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What is market efficiency?

Market efficiency definition

The concept of market efficiency presupposes that if markets are efficient, all the available information is already reflected in prices. Therefore, nobody can beat the market, because there are no overvalued or undervalued securities.

The term was introduced by economist Eugene Fama in 1970 in his Efficient Market Hypothesis (EMH).

According to the EMH theory, an investor could not outperform the market, as prices completely reflect all available information about a particular asset. It means that no one has any advantage in forecasting a return on a stock price, for example, because no one has access to any information which is not yet available to everyone else.

In 2013, Eugene Fama was awarded the Nobel Prize in Economic Sciences.

Market efficiency meaning: non-predictability

Financial market information is not limited to financial news, market research and analyses. Everything, from economic and political to social events combined with investors’ perceptions of this information, is incorporated in stock prices.

In the efficient market, prices are random and not predictable. According to the Efficient Market Hypothesis, it makes a planned approach to investment impossible. Theory supporters prefer to invest in index funds that track the overall market performance and serve as examples of passive portfolio management.

Market efficiency at its core is the market’s ability to incorporate all the data that provides maximum opportunities to traders and investors. Whether the market is efficient is a topic of constant debate among practitioners and academics.

Market efficiency examples

There are 3 types of market efficiency: weak, semi-strong and strong. Together they constitute the elements of the Efficient Market Hypothesis (EMH).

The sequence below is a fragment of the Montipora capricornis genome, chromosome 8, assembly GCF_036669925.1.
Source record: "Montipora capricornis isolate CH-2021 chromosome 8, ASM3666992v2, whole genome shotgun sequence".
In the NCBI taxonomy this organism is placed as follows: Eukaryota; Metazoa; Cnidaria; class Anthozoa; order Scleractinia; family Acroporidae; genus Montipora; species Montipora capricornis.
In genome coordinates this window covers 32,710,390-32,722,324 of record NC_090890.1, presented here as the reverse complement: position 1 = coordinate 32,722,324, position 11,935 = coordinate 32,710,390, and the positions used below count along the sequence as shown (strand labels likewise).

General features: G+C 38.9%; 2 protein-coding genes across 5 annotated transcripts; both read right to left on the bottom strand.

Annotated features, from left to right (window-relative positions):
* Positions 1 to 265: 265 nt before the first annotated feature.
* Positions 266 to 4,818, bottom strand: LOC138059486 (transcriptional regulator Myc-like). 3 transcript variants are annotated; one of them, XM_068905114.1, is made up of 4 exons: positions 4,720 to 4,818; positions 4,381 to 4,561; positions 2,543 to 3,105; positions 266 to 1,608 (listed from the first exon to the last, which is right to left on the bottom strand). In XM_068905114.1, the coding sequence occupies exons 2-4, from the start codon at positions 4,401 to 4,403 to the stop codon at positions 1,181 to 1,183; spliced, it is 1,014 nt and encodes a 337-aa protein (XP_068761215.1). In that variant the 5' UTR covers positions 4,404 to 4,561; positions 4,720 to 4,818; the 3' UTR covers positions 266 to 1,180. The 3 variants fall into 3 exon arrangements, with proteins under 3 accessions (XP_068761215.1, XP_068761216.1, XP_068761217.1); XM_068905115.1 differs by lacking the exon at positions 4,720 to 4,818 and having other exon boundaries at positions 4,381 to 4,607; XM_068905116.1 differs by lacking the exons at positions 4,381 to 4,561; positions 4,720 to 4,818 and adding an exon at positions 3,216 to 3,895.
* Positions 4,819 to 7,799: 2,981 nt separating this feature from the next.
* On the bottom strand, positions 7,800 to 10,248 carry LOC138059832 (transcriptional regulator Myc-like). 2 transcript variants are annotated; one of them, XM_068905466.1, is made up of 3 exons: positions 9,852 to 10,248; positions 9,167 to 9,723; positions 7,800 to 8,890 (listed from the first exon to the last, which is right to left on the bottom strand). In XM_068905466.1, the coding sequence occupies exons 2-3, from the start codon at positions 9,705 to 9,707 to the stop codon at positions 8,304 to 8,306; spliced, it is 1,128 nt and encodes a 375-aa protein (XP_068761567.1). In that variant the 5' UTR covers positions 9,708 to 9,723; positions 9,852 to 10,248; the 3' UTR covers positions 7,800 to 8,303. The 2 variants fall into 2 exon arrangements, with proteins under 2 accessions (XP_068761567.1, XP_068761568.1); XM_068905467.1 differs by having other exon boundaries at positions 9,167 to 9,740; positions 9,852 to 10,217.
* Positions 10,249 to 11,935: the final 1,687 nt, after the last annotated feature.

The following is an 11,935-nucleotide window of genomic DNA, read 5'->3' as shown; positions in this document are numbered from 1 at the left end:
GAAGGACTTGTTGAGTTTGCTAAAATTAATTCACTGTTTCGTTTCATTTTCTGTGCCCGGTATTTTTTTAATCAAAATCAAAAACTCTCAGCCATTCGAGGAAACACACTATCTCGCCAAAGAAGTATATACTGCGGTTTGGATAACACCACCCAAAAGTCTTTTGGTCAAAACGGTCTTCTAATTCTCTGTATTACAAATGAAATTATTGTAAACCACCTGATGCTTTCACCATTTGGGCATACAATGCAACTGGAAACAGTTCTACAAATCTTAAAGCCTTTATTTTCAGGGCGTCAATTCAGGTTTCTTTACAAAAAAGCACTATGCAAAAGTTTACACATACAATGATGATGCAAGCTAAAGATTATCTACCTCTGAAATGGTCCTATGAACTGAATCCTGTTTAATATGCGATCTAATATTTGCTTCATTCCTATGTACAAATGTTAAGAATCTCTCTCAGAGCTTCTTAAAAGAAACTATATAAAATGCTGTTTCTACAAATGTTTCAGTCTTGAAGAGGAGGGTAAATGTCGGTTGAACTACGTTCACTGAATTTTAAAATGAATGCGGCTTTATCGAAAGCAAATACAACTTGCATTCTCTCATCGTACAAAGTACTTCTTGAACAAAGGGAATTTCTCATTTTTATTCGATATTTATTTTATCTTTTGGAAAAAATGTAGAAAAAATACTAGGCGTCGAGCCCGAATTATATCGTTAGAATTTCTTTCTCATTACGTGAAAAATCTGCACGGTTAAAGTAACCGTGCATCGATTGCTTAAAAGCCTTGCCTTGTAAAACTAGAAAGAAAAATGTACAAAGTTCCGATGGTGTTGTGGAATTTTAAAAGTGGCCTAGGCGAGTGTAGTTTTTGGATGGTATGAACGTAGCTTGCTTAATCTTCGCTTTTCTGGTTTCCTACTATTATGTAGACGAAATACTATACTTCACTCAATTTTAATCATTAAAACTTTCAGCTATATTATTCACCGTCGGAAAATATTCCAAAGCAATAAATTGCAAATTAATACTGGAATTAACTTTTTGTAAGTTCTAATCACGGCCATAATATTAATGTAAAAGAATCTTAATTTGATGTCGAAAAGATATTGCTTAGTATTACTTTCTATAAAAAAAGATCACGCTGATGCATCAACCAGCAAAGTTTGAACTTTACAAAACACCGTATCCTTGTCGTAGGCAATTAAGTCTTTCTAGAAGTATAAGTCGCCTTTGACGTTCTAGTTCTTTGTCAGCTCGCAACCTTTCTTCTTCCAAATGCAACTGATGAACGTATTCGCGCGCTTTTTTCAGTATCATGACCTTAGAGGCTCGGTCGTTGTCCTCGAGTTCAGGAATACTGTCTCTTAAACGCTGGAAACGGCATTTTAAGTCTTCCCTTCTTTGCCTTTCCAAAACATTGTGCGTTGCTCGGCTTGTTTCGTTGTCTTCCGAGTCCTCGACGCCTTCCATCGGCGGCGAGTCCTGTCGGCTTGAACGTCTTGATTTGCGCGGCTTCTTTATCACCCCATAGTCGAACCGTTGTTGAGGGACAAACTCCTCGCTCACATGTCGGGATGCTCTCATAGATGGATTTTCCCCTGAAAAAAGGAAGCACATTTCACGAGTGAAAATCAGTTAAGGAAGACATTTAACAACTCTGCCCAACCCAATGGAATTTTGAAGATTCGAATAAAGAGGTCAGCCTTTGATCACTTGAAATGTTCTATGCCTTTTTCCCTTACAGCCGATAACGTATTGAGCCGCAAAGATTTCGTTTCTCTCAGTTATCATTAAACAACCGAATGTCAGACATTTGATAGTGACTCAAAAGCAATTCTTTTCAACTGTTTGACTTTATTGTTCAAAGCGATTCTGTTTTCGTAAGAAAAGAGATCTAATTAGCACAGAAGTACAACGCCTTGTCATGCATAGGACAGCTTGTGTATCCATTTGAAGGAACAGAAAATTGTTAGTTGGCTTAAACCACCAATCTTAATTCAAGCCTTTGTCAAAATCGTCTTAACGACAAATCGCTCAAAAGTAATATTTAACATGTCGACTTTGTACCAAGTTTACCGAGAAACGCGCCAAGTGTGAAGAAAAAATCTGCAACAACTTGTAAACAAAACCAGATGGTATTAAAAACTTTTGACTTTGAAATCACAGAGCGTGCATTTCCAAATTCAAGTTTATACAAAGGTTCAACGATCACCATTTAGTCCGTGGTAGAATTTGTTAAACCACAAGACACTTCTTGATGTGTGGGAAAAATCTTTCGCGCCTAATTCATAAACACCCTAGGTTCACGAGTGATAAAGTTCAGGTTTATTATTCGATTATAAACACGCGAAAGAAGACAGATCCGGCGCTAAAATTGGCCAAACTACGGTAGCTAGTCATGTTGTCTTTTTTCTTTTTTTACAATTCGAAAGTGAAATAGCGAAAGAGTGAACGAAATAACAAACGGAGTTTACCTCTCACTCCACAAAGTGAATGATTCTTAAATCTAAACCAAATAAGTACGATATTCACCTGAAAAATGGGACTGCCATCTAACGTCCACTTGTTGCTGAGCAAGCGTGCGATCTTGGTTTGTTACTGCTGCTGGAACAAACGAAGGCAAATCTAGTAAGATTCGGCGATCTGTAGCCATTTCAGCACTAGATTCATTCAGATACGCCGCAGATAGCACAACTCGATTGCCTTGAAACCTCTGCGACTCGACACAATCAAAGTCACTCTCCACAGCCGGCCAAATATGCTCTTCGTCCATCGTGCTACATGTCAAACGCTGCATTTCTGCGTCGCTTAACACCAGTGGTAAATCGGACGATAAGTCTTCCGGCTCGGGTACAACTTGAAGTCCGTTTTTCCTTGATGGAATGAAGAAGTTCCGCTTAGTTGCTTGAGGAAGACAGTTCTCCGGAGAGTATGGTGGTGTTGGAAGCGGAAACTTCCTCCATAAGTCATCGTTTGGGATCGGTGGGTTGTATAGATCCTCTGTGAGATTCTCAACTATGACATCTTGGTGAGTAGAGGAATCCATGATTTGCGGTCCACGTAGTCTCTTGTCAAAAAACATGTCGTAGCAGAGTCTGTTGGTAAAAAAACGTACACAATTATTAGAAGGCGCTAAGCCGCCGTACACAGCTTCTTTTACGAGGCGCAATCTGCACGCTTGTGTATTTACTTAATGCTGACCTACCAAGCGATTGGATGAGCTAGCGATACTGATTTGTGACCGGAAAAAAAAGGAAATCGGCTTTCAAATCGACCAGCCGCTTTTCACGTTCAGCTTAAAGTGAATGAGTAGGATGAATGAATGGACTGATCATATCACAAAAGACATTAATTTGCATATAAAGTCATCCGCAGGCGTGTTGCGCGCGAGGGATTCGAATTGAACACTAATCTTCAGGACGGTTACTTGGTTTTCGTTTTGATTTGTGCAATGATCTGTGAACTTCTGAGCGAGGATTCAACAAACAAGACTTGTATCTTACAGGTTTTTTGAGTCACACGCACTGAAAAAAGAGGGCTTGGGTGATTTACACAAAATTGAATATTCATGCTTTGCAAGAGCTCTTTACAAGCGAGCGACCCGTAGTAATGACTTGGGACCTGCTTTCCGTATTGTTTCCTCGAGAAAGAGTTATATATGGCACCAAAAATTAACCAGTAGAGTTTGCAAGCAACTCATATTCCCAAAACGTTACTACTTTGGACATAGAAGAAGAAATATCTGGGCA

• The weak form of market efficiency 

The theory of weak form of market efficiency states that past security price movement can’t be used for predicting future price action. It presupposes that all the relevant information is already reflected in current prices and all the future price changes will be affected only by new information that will become available.

According to this hypothesis, strategies based on technical analysis can’t persistently bring above normal market returns. It believes that fundamental analysis is more effective.

  • Semi-strong form of market efficiency 

This theory assumes that stocks quickly absorb new information and investors can’t benefit above the market on this information. According to this form of market efficiency, neither fundamental nor technical analysis is efficient enough to bring superior returns, because even the fundamental data is already available to everyone and therefore, incorporated in the asset’s price. Only private information unavailable to market yet will be useful to get a trading advantage.

  • The strong form of market efficiency 

This theory states that market prices incorporate and reflect all the information, both private and public. According to the strong form of market efficiency theory, stock prices already reflect all the information (private and public), which means that no one, even a corporate insider, will not be able to profit more than an average investor or trader.

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